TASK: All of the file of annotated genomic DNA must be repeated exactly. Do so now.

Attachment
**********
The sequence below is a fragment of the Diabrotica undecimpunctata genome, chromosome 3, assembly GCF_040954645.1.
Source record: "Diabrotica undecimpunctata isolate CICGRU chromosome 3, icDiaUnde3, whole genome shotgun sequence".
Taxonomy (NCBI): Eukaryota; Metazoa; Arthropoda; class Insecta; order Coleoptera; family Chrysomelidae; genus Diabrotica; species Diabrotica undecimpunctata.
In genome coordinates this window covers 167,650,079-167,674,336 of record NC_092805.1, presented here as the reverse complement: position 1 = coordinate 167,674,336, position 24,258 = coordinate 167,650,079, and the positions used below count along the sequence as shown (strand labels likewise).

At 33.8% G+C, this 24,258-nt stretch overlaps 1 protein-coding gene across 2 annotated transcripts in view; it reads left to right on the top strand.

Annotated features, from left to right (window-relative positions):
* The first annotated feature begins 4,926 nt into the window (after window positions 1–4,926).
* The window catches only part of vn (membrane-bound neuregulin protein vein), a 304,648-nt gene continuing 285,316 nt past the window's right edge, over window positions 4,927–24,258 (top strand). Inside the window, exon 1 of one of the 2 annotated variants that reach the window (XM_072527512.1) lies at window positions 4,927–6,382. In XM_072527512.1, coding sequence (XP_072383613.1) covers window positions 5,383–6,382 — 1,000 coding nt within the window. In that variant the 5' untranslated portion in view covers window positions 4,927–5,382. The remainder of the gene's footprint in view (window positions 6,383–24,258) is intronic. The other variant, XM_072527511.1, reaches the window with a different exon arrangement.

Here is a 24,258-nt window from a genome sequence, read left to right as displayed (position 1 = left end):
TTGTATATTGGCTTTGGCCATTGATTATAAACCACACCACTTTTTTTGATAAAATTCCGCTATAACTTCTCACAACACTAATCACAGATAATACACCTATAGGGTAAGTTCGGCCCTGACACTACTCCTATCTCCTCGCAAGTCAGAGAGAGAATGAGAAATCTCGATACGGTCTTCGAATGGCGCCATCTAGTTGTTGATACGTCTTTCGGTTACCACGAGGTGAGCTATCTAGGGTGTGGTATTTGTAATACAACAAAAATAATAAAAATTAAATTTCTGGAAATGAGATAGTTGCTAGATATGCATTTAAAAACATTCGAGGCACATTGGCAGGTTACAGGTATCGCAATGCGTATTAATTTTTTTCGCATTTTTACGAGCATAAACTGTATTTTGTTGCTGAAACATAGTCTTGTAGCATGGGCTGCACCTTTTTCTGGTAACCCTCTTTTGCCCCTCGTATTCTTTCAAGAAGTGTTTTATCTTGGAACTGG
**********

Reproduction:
The sequence below is a fragment of the Diabrotica undecimpunctata genome, chromosome 3, assembly GCF_040954645.1.
Source record: "Diabrotica undecimpunctata isolate CICGRU chromosome 3, icDiaUnde3, whole genome shotgun sequence".
Taxonomy (NCBI): Eukaryota; Metazoa; Arthropoda; class Insecta; order Coleoptera; family Chrysomelidae; genus Diabrotica; species Diabrotica undecimpunctata.
In genome coordinates this window covers 167,650,079-167,674,336 of record NC_092805.1, presented here as the reverse complement: position 1 = coordinate 167,674,336, position 24,258 = coordinate 167,650,079, and the positions used below count along the sequence as shown (strand labels likewise).

At 33.8% G+C, this 24,258-nt stretch overlaps 1 protein-coding gene across 2 annotated transcripts in view; it reads left to right on the top strand.

Annotated features, from left to right (window-relative positions):
* The first annotated feature begins 4,926 nt into the window (after window positions 1–4,926).
* The window catches only part of vn (membrane-bound neuregulin protein vein), a 304,648-nt gene continuing 285,316 nt past the window's right edge, over window positions 4,927–24,258 (top strand). Inside the window, exon 1 of one of the 2 annotated variants that reach the window (XM_072527512.1) lies at window positions 4,927–6,382. In XM_072527512.1, coding sequence (XP_072383613.1) covers window positions 5,383–6,382 — 1,000 coding nt within the window. In that variant the 5' untranslated portion in view covers window positions 4,927–5,382. The remainder of the gene's footprint in view (window positions 6,383–24,258) is intronic. The other variant, XM_072527511.1, reaches the window with a different exon arrangement.

Here is a 24,258-nt window from a genome sequence, read left to right as displayed (position 1 = left end):
TTGTATATTGGCTTTGGCCATTGATTATAAACCACACCACTTTTTTTGATAAAATTCCGCTATAACTTCTCACAACACTAATCACAGATAATACACCTATAGGGTAAGTTCGGCCCTGACACTACTCCTATCTCCTCGCAAGTCAGAGAGAGAATGAGAAATCTCGATACGGTCTTCGAATGGCGCCATCTAGTTGTTGATACGTCTTTCGGTTACCACGAGGTGAGCTATCTAGGGTGTGGTATTTGTAATACAACAAAAATAATAAAAATTAAATTTCTGGAAATGAGATAGTTGCTAGATATGCATTTAAAAACATTCGAGGCACATTGGCAGGTTACAGGTATCGCAATGCGTATTAATTTTTTTCGCATTTTTACGAGCATAAACTGTATTTTGTTGCTGAAACATAGTCTTGTAGCATGGGCTGCACCTTTTTCTGGTAACCCTCTTTTGCCCCTCGTATTCTTTCAAGAAGTGTTTTATCTTGGAACTGG